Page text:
(i)--GraphPad Prism, GraphPad Software Inc, San Diego, California, USA.

ETHICS COMMITTEE

This work was approved by the Institutional Animal Care Committee, under process number 81-2006.

REFERENCES

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DIBARTOLA, S.P.; MORAIS, H.S.A. Respiratory acid-base disorders. In: DIBARTOLA, S.P. Fluid therapy in small animal practice. Philadelphia: Saunders, 1992. Cap.10, p.258-275.

GLOVER, T.L.; CONSTANTINESCU, G.M. Surgery for cataracts. Veterinary Clinics of North America Small Animal Practice, v.27, n.5, p.1143-1174, 1997.

HACKETT, G.H. et al. Cardiovascular effects of vecuronium, atracurium, pancuronium, metocurine and RGH-4201 in dogs. Acta Anaesthesiologica Scandinavica, v.33, n.4, p.298-303, 1989.

HARTSFIELD, S.M. Airway management and ventilation. In: THURMON, J.C. et al. Lumb & Jones' veterinary anesthesia. 3.ed. Baltimore: Lea & Febiger, 1996. Cap.17, p.515-556.

HASKINS, S.C. Monitoring the anesthetized patient. In: THURMON, J.C. et al. Lumb & Jones' veterinary anesthesia. 3.ed. Baltimore: Lea & Febiger, 1996. Cap.15, p.409-424.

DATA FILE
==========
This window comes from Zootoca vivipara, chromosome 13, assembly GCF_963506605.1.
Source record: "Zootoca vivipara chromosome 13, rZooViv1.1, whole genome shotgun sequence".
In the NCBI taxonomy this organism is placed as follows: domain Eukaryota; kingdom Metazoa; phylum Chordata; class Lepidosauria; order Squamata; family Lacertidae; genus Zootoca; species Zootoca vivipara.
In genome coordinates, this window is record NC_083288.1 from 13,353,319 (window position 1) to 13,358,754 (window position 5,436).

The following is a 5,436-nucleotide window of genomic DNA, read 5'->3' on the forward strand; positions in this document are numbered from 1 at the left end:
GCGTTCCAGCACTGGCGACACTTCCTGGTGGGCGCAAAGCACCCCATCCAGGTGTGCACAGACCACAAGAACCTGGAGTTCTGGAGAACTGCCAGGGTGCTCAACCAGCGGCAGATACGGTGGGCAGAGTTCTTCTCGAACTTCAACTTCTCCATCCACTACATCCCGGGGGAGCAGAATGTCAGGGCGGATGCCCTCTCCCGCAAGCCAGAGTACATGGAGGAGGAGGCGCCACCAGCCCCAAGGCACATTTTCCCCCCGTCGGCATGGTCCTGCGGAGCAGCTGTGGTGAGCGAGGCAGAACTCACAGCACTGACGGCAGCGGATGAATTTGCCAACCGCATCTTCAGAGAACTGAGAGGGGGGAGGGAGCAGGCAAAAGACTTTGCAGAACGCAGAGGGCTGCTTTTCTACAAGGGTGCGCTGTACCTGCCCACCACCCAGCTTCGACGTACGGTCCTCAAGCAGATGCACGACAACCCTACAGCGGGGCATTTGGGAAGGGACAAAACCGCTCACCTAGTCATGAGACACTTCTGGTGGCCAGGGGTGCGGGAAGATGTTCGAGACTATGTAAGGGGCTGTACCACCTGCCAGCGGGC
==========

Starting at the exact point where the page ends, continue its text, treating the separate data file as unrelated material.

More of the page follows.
HEMMERLING, T.M.; DONATI, F.D. Neuromuscular blockade at the larynx, the diaphragm and the corrugators supercilli muscle: a review. Canadian Journal of Anesthesia, v.50, n.8, p.779-794, 2003. Available from: <http://www.springerlink.com/ content/p20187p2018148hk/fulltext.pdf>. Accessed: Jun 10, 2010.

HUGHES, R.; CHAPPLE, D.J. The pharmacology of atracurium: a new competitive neuromuscular blocking agent. British Journal of Anaesthesia, v.53, n.1, p.31-44, 1981.

JONES, J.L. Noninvasive monitoring techniques in anesthetized animals. Veterinary Medicine, v.91, n.4, p.326-335, 1996.

KASTRUP, M.R. et al. Neuromuscular blocking properties of atracurium during sevoflurane or propofol anaesthesia in dogs. Veterinary Anaesthesia and Analgesia, v.32, n.4, p.222-227, 2005. Available from: <http://www3.interscience.wiley.com/ cgi-bin/fulltext/118670420/PDFSTART>. Accessed: Jun 10, 2010. doi: 10.1111/j.1467-2995.2005.00240.x.

LEE, D.D. et al. Respiratory depressant and skeletal muscle relaxant effects of low-dose pancuronium bromide in spontaneously breathing isoflurane-anesthetized dogs. Veterinary Surgery, v.27, n.5, p.473-479, 1998.

MARTINEZ, E.A. Newer neuromuscular blockers. Veterinary Clinics of North America Small Animal Practice, v.29, n.4, p.811-817, 1999.

McDONELL, W. Respiratory system. In: THURMON, J.C. et al. Lumb & Jones' veterinary anesthesia. 3.ed. Baltimore: Lea & Febiger, 1996. Cap.6, p.115-147.